WHO ARE THE INDIGENOUS PEOPLE displaced by settlers in your bio-region? The original peoples who lived here and cared for the land were Haudenesaune, Anishnabe, and Neutral. The story of how the land was taken from them is is too complex a question to do justice to with a brief answer! We  recognize and name their place in the story of the land where we gather, and the need for reconciliation.   

    HOW OFTEN DO YOU GATHER?  Monthly on Sunday afternoons

    HOW MANY USUALLY GATHER WITH YOU?  Usually between 12 and 25, and about a quarter of them are often visitors

    CLIMATE/ECOLOGICAL ACTIVITIES:  Community-based sustainability actions such as hosting an outdoor public prayer service in conjunction with the global climate strike in September 2019. We also host book studies, and exploring ways to engage with the urban reforestation plan for the city.  

    IS YOUR WILD CHURCH ASSOCIATED WITH A DENOMINATION?  We are affiliated with the Mennonite Church through a partnership with a local congregation which serves as a fiscal sponsor for us, and I am an ordained Mennonite pastor.  We are rooted in the Christian tradition, and include readings from scripture in addition to poetry or other texts. We welcome everyone, no matter your faith background or experience with church. We are not focused on dogma or doctrine, but on faith experience, and hope that all will encounter the Divine as we gather.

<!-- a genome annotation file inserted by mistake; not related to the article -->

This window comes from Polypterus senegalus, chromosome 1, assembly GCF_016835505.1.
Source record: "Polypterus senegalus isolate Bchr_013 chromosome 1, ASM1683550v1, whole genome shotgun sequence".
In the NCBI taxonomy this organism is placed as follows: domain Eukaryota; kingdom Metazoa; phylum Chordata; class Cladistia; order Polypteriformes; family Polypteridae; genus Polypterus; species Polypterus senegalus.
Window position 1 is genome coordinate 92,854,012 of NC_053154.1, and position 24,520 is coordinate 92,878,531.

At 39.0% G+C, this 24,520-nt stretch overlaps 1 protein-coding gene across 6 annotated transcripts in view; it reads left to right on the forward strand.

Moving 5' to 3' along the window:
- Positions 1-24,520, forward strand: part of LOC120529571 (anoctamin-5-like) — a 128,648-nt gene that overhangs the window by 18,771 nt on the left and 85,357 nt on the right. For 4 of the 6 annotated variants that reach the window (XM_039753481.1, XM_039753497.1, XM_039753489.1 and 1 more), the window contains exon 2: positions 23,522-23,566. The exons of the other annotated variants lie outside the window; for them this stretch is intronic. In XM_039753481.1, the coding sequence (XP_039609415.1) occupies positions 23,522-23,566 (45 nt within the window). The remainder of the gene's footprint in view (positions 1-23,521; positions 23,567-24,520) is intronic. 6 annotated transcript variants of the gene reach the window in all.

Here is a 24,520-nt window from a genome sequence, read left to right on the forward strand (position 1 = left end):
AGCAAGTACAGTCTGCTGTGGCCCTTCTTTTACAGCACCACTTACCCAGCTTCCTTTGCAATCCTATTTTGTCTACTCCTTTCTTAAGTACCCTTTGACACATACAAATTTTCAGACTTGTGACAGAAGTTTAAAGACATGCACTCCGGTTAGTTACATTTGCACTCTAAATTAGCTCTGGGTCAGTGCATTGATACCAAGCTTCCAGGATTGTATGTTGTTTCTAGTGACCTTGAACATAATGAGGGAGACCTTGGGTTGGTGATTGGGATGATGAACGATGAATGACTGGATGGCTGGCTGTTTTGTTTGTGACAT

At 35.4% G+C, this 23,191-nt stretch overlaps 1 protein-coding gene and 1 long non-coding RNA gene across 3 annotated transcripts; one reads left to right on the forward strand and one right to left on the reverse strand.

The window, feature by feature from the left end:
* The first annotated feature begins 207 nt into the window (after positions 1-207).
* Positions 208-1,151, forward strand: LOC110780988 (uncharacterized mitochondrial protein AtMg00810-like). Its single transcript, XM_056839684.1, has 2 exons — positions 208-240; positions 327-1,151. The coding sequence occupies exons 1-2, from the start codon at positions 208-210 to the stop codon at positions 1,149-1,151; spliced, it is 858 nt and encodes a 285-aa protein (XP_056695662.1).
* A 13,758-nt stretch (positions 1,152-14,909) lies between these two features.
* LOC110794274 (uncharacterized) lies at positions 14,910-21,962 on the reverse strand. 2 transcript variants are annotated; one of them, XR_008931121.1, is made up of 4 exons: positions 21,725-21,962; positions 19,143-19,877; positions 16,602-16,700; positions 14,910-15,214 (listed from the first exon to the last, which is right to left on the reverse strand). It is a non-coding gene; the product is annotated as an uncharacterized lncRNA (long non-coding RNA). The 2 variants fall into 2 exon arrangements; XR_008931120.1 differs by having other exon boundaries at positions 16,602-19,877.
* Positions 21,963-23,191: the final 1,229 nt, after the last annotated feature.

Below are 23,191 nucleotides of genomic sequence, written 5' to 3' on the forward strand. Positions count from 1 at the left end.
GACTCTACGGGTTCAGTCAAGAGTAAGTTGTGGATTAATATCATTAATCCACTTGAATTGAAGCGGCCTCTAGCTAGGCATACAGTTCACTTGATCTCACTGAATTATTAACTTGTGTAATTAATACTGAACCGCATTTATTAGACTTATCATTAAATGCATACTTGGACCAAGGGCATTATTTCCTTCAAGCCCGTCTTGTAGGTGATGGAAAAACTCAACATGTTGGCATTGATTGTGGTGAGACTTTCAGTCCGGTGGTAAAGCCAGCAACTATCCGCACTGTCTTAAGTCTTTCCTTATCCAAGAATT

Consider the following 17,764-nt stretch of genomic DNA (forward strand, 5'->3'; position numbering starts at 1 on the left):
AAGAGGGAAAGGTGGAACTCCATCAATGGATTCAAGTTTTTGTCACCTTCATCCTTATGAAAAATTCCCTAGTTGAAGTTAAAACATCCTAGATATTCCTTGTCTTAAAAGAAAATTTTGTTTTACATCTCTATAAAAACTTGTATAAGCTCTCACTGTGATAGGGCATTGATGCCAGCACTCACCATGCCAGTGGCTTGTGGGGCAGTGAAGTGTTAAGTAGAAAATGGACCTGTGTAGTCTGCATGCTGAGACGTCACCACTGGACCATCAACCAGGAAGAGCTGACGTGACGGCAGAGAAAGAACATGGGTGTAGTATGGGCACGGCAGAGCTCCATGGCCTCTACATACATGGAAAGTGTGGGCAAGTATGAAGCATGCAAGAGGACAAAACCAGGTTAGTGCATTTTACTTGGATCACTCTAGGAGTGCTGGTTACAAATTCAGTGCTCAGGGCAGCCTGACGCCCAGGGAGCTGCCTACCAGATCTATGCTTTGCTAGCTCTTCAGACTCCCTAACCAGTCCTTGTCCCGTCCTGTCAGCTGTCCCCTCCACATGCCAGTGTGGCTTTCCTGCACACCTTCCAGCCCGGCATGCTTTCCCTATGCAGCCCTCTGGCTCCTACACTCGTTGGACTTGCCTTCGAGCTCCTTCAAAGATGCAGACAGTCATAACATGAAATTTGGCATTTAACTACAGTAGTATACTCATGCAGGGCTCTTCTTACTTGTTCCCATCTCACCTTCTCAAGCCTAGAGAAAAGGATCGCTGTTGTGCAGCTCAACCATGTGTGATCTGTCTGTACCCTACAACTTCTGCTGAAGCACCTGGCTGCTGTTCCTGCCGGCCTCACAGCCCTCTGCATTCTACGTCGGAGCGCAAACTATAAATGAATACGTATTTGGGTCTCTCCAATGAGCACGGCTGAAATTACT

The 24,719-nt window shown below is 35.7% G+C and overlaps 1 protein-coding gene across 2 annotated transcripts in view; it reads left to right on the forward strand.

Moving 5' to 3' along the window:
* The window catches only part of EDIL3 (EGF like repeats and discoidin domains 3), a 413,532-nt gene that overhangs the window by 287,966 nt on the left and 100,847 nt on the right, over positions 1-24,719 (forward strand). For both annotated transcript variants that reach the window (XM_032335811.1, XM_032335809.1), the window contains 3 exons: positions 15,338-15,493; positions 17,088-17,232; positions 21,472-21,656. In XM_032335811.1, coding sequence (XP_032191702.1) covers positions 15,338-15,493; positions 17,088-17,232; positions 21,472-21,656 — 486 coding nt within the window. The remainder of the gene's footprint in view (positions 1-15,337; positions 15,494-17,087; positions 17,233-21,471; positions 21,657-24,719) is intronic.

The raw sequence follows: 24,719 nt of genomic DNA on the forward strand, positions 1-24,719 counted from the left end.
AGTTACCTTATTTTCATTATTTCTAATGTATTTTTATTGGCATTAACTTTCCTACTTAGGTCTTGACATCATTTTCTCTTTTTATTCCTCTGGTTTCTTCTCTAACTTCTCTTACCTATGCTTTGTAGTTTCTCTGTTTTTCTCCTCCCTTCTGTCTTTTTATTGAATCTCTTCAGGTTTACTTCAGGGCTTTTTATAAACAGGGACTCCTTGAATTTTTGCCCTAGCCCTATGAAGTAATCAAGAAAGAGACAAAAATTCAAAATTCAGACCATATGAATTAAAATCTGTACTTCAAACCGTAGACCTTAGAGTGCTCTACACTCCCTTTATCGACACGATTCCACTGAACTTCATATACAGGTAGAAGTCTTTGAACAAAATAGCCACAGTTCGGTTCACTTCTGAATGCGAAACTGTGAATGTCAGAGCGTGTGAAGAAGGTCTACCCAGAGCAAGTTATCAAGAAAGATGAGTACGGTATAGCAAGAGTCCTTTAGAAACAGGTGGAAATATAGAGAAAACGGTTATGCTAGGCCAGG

Wild Church members can download and adapt any of Wendy's beautiful and poignant resources including:   

    Winter's Sacred Blessing Service

    Hope and Lament Service

    Awakening Hour Service

    Holy Ground Eucharist 


  • February 23, 2020 1:42 PM | Victoria Loorz (Administrator)

    VALERIE LUNA SERRELS, MA, Founder/Guide.  Shenandoah Valley Church of the Wild gathers together with the wild others in the George Washington National Forest in the North River and Shenandoah River watershed, a church without walls on the edges of wilderness and civilization. Our teachers are the Black Oak and the Eastern Cottonwood, the Cardinals and Finches, the ancient lichen and the black stone, and one another. Recognizing the sacred in all of creation, and ourselves as part of nature, we listen in to the sacred conversation within ourselves, under our feet, and within and between all beings, as a pathway to personal wholeness and cultural transformation.